London Travel Diaries: Week 1 First Impressions

This is the first of what I hope will be a weekly feature on the blog. I decided to write this as I would love to have a reminder of my time in London to look back on and I hope it will also be something my readers enjoy. This first post is really long because it reflects my initial thoughts of London but future ones will be a summary of my week. I arrived in London on a Friday so technically this is a 10 day update, but who is counting right? Beside my pedantic side that is! I have observed plenty on life here to form a few thoughts, opinions and judgements of my own.

I landed at Heathrow Airport at 5am to the darkest of skies. You could be forgiven for wrongly thinking it was 11pm. It has been a relatively mild Winter (or so I am told) with temperatures ranging between 4 and 9 degrees. That being said, the below zero temperatures in the early hours of the morning is not the type of icy cold you want to be standing outside for. I have been surprised at how well I’m handling the cold and thanking my lucky stars that there hasn’t been any rain yet. Cold and wet is not something I will handle very well. London isn’t as well ventilated as people say, I have to set the temperature in my apartment to between 25 and 30 degrees and even with a thermal top I still feel quite cold at work. I don’t dare leave home without long boots, a jacket, beanie and gloves. Overall the cold has been manageable because I’m always on the move walking and it’s generally a 10/15 minute walk to a tube or attraction. When the wind stirs up it does get super cold regardless of the predicted temperature. One thing I am not used to and probably never will is the sun rising at 8am and setting at 4pm. Waking up at 7am with no sunlight is proving to be quite difficult for my body to adjust to. Even though I go to sleep at a similar time as I did in SA, my natural waking time is now 8am.

My apartment is located in South Kensington, west of central London. This is apparently a fancy area because people always comment that it is quite posh. I can’t say I see it as anything special so it makes me wonder what the average areas of London look like. The tube station is a short walk away with plenty of franchised takeaways (Nando’s, KFC, McDonald’s, Subway and Burger King), grocery stores and dingy shops around it. I am lucky to have an apartment all to myself because my colleague insisted on it so she could have her “overnight visitor”. It’s a one bedroom studio apartment with two 3/4 beds joined together, couch and TV, a little kitchen and a tiny bathroom with a shower, not bathtub thankfully! The thing I hate most about my apartment is the terribly uncomfortable and hard bed. I haven’t been sleeping well at all, I generally wake up either at 1am or 3am if I am lucky.

Most people use the bus or tube to get around. Common behaviour on the tube is either reading a newspaper/book/kindle or playing around on a phone. Someone very clever invented the rule of standing on the right side of the escalator in order for people running down/up to use the left and get wherever quicker and without injury. I know in South Africa we say that if the public transport system were better we would use it (there are plenty that use the Gautrain) but using public transport is downright crappy. Unless your destination is short you will spend time walking to a tube, at least a 30 minute tube ride and then still walk to your destination. It takes me 45 minutes to get to work which is longer than back home. Tubes also come with an invasion of your space, having to stand the entire ride, boredom, waste of time, no cellphone signal and having to carry all your shopping. My biggest problem with the tube though is how soul depleting it is. Most people look gloomy, sad, depressed or just have a bitch resting face. The fact that it runs underground in the dark doesn’t help. A pro is that you don’t have all the worries that come with driving (stuck in traffic/car crash). While a train can get delayed or crash, it doesn’t happen very often.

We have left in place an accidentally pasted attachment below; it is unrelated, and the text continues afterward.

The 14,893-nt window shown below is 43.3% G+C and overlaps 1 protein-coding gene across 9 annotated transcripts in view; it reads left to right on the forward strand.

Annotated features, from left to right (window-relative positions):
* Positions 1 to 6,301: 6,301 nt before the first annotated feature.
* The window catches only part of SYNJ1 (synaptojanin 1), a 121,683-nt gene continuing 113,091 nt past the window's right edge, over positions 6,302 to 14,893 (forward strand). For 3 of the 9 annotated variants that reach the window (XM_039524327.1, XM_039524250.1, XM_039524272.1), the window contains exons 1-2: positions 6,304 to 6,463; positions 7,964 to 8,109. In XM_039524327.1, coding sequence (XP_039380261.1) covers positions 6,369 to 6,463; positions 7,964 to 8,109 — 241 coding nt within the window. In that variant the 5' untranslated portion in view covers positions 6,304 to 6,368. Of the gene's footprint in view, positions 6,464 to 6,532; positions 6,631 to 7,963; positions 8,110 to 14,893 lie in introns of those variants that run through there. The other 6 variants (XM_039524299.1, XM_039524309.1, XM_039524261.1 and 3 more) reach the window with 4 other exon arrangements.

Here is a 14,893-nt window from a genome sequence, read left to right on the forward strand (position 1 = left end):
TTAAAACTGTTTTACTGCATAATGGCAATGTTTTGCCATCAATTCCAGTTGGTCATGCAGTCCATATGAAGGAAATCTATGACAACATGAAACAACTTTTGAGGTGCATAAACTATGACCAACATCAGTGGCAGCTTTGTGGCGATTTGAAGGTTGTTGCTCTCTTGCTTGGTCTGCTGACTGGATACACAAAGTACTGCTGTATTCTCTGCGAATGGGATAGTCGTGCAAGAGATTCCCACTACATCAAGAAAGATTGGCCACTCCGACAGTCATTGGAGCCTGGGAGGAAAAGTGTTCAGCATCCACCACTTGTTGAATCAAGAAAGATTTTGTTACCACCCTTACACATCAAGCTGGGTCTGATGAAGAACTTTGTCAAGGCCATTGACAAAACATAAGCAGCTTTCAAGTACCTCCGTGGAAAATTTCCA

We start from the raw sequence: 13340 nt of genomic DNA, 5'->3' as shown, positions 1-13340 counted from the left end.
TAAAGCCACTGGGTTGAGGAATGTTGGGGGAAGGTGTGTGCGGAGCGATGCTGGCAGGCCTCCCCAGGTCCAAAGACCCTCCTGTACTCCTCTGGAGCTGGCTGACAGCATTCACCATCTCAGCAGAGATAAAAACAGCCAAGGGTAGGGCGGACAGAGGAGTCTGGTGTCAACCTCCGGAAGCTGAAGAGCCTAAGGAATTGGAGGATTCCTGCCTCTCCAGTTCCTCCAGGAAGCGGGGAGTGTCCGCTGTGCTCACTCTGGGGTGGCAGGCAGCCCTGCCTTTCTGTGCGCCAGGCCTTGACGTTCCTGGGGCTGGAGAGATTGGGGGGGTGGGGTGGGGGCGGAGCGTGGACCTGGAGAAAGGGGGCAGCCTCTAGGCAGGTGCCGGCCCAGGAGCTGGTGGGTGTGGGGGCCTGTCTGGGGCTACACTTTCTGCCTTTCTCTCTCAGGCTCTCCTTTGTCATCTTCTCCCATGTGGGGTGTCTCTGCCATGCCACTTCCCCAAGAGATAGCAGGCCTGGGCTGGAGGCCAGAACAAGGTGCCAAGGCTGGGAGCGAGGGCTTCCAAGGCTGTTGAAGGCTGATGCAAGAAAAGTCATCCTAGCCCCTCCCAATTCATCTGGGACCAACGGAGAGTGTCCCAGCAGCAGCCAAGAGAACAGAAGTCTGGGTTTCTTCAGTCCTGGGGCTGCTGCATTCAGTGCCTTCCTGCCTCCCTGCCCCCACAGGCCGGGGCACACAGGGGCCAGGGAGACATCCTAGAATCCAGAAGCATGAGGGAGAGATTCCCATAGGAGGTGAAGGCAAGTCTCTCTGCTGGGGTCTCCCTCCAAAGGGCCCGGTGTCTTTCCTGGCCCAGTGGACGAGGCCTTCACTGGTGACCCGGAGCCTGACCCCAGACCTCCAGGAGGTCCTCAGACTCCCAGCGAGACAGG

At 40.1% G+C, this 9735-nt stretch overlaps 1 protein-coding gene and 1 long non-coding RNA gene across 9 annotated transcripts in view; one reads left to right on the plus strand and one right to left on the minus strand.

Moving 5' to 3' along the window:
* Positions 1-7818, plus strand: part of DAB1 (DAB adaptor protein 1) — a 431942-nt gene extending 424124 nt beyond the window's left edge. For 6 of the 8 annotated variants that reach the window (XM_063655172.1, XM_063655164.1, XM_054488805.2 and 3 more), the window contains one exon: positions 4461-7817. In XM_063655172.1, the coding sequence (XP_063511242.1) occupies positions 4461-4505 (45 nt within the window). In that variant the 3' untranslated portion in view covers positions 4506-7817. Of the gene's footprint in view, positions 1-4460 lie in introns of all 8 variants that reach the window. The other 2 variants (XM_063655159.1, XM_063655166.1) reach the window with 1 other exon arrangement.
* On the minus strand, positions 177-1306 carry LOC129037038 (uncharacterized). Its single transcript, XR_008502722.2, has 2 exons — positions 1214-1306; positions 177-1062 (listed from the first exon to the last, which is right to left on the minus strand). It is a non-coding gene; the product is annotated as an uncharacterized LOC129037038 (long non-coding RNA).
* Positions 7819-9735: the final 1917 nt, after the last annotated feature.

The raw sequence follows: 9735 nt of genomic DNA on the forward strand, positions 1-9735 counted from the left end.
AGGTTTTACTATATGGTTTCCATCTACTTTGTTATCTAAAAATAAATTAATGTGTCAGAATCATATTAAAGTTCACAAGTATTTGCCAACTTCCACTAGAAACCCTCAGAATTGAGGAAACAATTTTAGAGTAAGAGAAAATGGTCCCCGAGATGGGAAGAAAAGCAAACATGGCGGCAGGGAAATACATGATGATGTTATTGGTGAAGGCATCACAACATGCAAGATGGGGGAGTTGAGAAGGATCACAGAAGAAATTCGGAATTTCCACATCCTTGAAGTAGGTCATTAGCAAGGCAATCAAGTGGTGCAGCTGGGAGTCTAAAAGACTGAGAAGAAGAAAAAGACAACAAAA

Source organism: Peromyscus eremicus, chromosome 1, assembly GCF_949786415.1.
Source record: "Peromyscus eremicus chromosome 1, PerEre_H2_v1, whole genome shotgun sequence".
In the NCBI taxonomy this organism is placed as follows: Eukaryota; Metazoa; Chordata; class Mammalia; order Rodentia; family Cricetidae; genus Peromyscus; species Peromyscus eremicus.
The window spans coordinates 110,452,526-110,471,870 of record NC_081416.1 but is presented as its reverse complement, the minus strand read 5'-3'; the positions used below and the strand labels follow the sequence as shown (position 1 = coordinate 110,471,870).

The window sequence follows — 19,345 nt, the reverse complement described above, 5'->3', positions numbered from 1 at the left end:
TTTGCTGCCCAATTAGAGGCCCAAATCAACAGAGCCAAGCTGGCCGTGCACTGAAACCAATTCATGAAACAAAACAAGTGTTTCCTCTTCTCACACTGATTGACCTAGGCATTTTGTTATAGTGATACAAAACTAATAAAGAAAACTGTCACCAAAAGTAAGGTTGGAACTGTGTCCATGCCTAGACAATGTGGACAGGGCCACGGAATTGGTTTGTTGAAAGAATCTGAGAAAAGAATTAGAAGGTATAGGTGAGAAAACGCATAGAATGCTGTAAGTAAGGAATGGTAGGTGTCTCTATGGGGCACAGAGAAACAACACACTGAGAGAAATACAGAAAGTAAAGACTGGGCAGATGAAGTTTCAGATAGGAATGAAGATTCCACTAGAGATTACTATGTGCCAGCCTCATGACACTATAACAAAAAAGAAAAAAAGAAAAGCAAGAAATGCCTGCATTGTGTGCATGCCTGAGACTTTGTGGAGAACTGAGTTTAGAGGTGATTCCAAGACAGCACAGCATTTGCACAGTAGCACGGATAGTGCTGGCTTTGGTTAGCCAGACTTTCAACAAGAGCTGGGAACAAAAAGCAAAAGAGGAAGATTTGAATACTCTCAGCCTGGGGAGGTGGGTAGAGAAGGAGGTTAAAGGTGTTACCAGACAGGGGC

I have been on a bus once with a friend but have been too scared to try it out again after my experience of getting lost in Rome by taking a bus. The tubes are easier to understand and locate on Google maps. Something I am still slow to accept is that the tube lines on a map isn’t an accurate representation of distance in reality, often it’s quicker to walk than use the tube.

It might be the reason I am here but it isn’t the reason I came. The office reception which sets the tone for the entire building is modern, cold and clinical. Only partners are given offices and the rest of the office is extremely open plan. It’s weird for me to find senior managers sitting amongst analysts. Desks are messy, there are no microwaves, no two ply toilet paper, vending machine coffee, stationery cupboards in the kitchen, lockers for filing and personal use, and no bins at anyone’s desk.

Having been here and to several companies in SA, I have realized the company I work for has a very unique culture (which I love!), that is very difficult to find anywhere else. The people here weren’t welcoming or friendly in the sense that they didn’t make an effort to acknowledge us. I don’t blame them entirely because there was no email sent around letting people know who we were. My expectation of a culture similar to back home where a few of us would go have lunch together on the first day remained but a pipe dream. The team is quite big and the overall ambiance is rather grim, draining and depressing. It’s definitely not a place that I feel eager to go to in the morning. When I do speak to people they are great, but normal day-to-day small talk or greetings are non existent. People will ignore you in the lift or the kitchen whereas back home you say hello or smile at someone. I am starting to feel that I have morphed into a typical Londoner and have forgotten how to smile on a normal day to day basis.